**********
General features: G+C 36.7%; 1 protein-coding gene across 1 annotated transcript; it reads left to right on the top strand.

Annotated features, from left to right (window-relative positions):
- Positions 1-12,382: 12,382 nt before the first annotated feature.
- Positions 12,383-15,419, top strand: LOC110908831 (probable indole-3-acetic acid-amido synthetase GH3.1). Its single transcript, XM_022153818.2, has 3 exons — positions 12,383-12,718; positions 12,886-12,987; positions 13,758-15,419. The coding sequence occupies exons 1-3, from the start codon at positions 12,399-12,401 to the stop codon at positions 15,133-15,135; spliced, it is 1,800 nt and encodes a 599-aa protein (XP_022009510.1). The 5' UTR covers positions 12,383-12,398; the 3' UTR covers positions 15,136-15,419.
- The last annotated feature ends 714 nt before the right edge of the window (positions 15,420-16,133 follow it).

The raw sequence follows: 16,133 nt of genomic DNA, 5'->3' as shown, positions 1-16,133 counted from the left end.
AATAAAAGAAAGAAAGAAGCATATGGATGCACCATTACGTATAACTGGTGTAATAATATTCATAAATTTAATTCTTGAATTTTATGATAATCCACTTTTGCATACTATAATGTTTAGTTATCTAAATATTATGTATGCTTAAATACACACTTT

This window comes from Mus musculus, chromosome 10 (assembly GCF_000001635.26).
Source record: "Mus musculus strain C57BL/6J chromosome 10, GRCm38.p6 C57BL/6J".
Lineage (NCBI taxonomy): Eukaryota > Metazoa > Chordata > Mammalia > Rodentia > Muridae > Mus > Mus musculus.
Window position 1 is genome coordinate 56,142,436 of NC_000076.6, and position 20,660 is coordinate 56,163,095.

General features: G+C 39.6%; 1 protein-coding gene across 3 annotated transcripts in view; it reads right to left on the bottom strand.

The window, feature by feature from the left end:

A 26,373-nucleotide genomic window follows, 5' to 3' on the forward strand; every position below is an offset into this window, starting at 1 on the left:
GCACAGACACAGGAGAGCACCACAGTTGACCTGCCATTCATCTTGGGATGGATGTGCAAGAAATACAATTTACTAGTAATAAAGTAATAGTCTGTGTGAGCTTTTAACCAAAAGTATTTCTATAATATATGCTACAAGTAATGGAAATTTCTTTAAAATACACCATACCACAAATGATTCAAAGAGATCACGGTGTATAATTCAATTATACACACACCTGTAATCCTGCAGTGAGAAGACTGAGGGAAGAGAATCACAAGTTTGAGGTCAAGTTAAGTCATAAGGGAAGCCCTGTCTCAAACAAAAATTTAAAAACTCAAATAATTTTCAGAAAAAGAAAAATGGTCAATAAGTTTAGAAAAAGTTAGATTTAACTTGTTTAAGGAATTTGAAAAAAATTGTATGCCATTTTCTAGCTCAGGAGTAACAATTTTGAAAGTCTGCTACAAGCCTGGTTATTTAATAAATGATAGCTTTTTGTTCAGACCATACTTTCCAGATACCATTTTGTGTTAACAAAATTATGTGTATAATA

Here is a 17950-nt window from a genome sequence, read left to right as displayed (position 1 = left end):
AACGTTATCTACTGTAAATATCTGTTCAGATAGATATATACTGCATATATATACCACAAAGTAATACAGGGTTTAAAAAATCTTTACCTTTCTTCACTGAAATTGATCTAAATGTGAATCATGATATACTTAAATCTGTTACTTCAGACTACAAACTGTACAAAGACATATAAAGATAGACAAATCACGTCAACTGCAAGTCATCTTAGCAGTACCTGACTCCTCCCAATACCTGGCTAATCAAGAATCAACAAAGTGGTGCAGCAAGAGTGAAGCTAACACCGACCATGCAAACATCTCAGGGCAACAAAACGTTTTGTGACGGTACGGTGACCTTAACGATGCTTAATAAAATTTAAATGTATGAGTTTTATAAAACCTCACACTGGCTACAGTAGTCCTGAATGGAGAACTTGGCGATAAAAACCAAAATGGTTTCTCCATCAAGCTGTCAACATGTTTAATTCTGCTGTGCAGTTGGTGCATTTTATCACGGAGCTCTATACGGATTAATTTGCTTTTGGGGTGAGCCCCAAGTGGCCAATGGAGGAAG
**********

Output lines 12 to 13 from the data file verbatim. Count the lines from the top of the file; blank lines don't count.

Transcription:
General features: G+C 39.6%; 1 protein-coding gene across 3 annotated transcripts in view; it reads right to left on the bottom strand.

The window, feature by feature from the left end: